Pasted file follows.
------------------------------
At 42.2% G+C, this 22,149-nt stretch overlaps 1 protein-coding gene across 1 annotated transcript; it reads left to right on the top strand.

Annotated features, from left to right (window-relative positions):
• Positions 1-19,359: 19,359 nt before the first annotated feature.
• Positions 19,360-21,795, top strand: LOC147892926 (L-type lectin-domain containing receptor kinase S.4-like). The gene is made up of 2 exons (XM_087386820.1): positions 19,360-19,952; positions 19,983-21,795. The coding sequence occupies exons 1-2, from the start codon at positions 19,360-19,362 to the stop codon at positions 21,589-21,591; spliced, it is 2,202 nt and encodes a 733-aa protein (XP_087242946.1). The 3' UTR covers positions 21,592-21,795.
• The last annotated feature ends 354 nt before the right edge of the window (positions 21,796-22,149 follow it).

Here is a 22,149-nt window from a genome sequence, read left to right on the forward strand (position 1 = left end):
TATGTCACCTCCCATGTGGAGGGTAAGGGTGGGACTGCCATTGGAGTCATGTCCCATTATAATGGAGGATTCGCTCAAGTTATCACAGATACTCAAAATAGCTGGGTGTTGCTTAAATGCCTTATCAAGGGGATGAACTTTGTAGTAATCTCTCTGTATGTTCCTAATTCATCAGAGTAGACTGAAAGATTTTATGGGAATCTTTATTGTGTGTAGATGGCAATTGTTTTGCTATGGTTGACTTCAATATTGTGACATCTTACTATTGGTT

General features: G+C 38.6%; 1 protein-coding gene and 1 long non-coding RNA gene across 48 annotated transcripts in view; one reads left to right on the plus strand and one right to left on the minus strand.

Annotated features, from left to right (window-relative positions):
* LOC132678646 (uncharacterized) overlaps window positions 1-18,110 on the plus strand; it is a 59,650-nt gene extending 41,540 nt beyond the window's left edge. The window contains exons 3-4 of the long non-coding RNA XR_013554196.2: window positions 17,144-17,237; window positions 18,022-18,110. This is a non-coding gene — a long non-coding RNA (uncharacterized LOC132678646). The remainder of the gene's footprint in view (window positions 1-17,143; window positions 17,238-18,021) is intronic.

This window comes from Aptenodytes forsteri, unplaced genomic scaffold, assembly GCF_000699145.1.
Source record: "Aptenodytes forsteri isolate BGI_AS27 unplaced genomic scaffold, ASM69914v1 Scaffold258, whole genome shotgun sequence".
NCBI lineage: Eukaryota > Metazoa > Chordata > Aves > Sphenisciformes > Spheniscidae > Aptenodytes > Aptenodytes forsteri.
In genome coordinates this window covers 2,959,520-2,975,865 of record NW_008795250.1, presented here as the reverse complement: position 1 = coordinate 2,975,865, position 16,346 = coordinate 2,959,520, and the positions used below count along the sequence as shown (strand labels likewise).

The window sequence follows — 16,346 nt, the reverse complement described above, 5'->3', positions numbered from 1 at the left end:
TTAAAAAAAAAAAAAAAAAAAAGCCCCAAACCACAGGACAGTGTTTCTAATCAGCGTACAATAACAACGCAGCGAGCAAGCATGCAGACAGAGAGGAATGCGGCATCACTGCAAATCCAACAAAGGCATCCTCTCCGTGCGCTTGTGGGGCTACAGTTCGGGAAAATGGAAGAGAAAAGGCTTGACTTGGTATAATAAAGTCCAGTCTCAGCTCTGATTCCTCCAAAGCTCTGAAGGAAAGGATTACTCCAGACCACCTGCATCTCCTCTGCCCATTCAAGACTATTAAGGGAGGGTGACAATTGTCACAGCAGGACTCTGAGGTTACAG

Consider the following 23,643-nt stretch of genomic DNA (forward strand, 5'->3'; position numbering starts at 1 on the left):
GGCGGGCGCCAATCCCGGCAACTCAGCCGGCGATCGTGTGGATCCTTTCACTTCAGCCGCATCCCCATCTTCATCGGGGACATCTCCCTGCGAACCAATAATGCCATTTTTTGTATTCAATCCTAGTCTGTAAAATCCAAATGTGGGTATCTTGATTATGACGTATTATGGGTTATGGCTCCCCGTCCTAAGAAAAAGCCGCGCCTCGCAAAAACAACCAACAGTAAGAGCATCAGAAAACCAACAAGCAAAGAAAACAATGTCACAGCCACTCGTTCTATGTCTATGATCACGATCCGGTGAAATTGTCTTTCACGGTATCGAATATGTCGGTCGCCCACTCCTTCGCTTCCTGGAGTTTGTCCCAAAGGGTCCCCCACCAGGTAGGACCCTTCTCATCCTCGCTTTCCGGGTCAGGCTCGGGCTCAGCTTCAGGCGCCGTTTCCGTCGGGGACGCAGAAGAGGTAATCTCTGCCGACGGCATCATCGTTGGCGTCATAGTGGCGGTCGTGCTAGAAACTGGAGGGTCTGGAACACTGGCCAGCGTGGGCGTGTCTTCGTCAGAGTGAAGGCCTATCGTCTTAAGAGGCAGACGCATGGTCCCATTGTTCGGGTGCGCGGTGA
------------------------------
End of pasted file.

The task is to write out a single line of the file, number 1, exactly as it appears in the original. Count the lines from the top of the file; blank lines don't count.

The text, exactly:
At 42.2% G+C, this 22,149-nt stretch overlaps 1 protein-coding gene across 1 annotated transcript; it reads left to right on the top strand.